The new restaurants popping up in Carson City offer hot food and quick service, but they’re actually complex structures that take a specialized understanding to build, according to Mike Fogal, chief operating officer of John Anderson Construction.
The Reno company and 30-year veteran of the industry has been making a name for itself building quick-service restaurants, including the new Panera in south Carson and the city’s second Arby’s off Highway 50. The company also recently constructed a McDonald’s in Dayton.
“I would say the particular challenges are plumbing and electrical,” Fogal told the Appeal.
He explained how quick-service restaurants need varieties of electrical power, but also special plumbing networks for grease and waste. In comparison, he said, some larger buildings are “tilt-ups” that have a lot of square footage but not the same level of complexity.
“It’s not uncommon to see 15 to 20 floor sinks in a McDonald’s,” Fogal said.
Supply chain issues internationally and nationally have not made restaurant projects easier, Fogal said. Especially difficult right now is getting electrical components, but the company has become proactive.
“We’ve dealt with so many franchises that we foresee stuff and take initiative and make sure we’re following up on our end,” Fogal said. “Once we put the schedule out for a project, we make sure we do everything we can to make it work.”
While the company prides itself on high-quality construction, it also turns projects around as quickly as possible. That includes both new construction and tenant improvements for existing structures. Average construction time is 90 to 110 days, Fogal said.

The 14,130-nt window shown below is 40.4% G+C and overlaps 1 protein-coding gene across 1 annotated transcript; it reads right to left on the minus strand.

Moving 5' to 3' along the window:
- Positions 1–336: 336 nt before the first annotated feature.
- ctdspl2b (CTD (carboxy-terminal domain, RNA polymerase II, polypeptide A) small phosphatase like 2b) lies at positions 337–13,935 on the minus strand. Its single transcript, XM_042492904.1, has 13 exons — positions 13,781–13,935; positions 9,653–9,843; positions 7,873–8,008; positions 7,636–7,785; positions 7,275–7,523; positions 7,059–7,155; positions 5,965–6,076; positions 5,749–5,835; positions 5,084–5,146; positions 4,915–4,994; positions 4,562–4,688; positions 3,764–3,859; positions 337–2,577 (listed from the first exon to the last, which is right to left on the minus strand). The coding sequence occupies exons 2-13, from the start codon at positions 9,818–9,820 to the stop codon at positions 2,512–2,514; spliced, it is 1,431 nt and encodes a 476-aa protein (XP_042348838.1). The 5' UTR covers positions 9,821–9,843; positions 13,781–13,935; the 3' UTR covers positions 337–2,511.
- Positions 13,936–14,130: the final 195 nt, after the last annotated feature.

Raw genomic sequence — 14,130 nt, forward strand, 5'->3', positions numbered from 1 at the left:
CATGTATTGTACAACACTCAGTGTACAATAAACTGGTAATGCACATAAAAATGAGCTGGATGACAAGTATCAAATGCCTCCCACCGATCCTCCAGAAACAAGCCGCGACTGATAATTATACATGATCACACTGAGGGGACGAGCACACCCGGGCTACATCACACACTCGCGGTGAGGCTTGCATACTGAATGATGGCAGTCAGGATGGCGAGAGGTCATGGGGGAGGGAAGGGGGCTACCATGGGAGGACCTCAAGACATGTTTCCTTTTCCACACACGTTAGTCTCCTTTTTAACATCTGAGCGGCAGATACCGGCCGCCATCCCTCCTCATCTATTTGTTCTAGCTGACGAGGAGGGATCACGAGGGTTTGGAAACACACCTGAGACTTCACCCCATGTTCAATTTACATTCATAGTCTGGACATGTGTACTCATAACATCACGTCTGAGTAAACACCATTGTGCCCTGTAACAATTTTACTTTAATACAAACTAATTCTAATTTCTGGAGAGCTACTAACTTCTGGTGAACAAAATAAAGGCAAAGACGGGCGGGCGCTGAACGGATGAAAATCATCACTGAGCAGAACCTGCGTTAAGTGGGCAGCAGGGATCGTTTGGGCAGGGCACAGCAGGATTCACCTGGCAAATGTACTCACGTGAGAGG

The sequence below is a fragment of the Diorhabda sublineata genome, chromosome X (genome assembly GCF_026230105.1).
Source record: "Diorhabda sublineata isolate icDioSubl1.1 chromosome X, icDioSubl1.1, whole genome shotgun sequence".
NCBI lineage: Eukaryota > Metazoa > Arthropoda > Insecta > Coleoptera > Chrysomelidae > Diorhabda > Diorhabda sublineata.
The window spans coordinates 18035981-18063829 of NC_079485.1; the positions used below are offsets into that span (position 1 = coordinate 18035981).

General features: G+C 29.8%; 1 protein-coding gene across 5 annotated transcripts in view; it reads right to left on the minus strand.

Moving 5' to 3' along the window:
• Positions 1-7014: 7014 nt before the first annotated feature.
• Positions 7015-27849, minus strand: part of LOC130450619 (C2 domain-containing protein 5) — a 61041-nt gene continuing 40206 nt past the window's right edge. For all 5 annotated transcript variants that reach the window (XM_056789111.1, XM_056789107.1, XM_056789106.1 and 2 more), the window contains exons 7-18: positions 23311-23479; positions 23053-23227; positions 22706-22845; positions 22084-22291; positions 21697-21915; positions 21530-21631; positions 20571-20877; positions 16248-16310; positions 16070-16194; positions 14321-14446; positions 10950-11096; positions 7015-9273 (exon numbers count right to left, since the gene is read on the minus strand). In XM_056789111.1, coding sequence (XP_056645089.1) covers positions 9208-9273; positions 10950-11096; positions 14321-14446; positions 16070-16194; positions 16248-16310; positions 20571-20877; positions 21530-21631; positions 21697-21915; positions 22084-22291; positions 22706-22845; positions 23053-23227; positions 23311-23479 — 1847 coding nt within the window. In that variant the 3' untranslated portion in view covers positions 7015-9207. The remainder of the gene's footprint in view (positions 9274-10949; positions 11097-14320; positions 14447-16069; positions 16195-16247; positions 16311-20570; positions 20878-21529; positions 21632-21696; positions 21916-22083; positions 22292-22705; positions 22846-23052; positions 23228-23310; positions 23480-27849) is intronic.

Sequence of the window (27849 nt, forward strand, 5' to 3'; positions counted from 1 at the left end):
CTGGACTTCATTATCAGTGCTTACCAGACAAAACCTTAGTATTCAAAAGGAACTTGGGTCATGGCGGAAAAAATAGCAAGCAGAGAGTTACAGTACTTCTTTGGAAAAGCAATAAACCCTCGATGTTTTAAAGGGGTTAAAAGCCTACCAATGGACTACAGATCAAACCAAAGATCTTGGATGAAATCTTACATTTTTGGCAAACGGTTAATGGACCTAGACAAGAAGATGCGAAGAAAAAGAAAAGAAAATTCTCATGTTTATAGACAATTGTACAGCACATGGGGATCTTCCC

The 4,045-square-foot Panera, for example, was built from an existing structure in 93 days.
“The project was started on July 11 and completed on Oct. 12,” Fogal said.
The Arby’s was built from the ground up in 110 days. The McDonald’s in Dayton, also a new build, took less than 100 days.
In Elko, the company had to knock down an existing McDonald’s — digging out footings before rebuilding a new structure. That demolition plus new building took 112 days, Fogal said.
“The John Anderson Construction team makes it a priority that every project from beginning to end is delivered with the highest quality standards in the shortest amount of time possible,” he said.
That has ripple effects in the local economy. The company uses local subcontractors, and the quicker the project is completed, the faster the restaurant hires and gets people to work.
“Once they know the building is going to be built, they’re going to be hiring to put people to work,” Fogal said. “When you hire people and tell them to start on certain dates, they’re balancing their budget and paying bills around that.”
On Oct. 17, Panera Regional Vice President Jacob Bustos said the restaurant had hired 70 people and was still looking for more.
“We need team members, team managers and catering leads,” he told the Appeal.
On Oct. 28, Corey Brugman, general manager of the new Arby’s, said they’ve hired 14 “excellent” employees and are still hiring.
“We need managers and regular crew members,” he said.
Fogal said quick turnarounds facilitate the hiring process.
“They’re really intense projects,” he said. “A property is waiting to open, to put employees to work, and it’s really important these projects move fast.”
Ashley Lawson, assistant project manager at John Anderson Construction, added Northern Nevada has been more insulated from economic hardship than other areas of the country. She said the retail sector is stabilizing, post-pandemic, and there is high demand for restaurant space.
“The good thing for our economy is a lot of nationals are looking at the area,” she said.
For information about John Anderson Construction, visit jandersonconstruction.com.
For hiring opportunities at Panera, visit mannacareers.com.
For opportunities at Arby’s, visit careers.arbys.com/us/en.